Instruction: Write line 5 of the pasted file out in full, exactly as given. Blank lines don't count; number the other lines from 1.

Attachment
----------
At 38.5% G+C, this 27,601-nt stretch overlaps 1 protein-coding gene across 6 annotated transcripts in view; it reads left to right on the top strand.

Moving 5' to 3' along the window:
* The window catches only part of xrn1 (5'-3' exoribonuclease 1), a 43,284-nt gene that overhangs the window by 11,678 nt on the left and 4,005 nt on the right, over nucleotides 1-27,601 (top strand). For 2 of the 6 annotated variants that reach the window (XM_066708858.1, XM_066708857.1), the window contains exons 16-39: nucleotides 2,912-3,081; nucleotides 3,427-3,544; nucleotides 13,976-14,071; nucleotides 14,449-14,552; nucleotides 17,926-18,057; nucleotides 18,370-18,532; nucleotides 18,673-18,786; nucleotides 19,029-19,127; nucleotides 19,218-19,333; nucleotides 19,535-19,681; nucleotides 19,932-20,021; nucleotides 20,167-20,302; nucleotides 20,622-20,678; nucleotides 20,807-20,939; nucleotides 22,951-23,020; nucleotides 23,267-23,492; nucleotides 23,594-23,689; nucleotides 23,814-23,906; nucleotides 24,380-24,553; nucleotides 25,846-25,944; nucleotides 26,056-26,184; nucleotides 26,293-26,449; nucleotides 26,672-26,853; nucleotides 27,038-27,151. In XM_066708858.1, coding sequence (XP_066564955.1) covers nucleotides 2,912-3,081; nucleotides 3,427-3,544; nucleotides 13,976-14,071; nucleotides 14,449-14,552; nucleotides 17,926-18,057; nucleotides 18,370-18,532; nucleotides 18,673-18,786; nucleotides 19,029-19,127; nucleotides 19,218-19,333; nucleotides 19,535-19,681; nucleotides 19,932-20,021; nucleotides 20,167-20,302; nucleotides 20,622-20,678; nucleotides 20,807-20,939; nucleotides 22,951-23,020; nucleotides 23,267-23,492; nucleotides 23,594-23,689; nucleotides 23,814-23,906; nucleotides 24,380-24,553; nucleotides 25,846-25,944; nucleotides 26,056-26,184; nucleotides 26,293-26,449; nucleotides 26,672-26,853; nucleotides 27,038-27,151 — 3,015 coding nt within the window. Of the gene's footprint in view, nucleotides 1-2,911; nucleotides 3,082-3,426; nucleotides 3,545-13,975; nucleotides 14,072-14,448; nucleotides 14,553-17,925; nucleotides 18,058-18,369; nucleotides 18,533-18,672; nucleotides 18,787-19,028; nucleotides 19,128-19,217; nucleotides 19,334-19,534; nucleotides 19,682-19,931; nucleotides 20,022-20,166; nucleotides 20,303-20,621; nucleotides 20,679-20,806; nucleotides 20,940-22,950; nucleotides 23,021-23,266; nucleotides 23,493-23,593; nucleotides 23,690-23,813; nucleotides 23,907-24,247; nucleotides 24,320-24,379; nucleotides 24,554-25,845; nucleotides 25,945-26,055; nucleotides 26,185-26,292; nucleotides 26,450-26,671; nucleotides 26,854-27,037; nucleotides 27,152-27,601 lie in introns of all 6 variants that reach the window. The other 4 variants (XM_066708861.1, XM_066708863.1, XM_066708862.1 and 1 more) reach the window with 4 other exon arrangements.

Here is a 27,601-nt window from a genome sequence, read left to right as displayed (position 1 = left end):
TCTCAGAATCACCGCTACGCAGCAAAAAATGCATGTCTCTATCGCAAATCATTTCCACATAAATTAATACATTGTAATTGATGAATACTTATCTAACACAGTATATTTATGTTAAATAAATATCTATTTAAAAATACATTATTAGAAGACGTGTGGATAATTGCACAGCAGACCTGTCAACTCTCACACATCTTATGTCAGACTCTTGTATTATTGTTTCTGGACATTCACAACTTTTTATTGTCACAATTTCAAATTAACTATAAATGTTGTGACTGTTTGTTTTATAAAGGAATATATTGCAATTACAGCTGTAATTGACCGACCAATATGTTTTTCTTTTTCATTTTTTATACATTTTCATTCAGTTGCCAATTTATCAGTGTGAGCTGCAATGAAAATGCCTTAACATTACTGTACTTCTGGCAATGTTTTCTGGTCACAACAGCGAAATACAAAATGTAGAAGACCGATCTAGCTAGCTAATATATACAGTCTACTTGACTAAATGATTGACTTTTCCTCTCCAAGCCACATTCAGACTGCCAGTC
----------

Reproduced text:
TCTCAGAATCACCGCTACGCAGCAAAAAATGCATGTCTCTATCGCAAATCATTTCCACATAAATTAATACATTGTAATTGATGAATACTTATCTAACACAGTATATTTATGTTAAATAAATATCTATTTAAAAATACATTATTAGAAGACGTGTGGATAATTGCACAGCAGACCTGTCAACTCTCACACATCTTATGTCAGACTCTTGTATTATTGTTTCTGGACATTCACAACTTTTTATTGTCACAATTTCAAATTAACTATAAATGTTGTGACTGTTTGTTTTATAAAGGAATATATTGCAATTACAGCTGTAATTGACCGACCAATATGTTTTTCTTTTTCATTTTTTATACATTTTCATTCAGTTGCCAATTTATCAGTGTGAGCTGCAATGAAAATGCCTTAACATTACTGTACTTCTGGCAATGTTTTCTGGTCACAACAGCGAAATACAAAATGTAGAAGACCGATCTAGCTAGCTAATATATACAGTCTACTTGACTAAATGATTGACTTTTCCTCTCCAAGCCACATTCAGACTGCCAGTC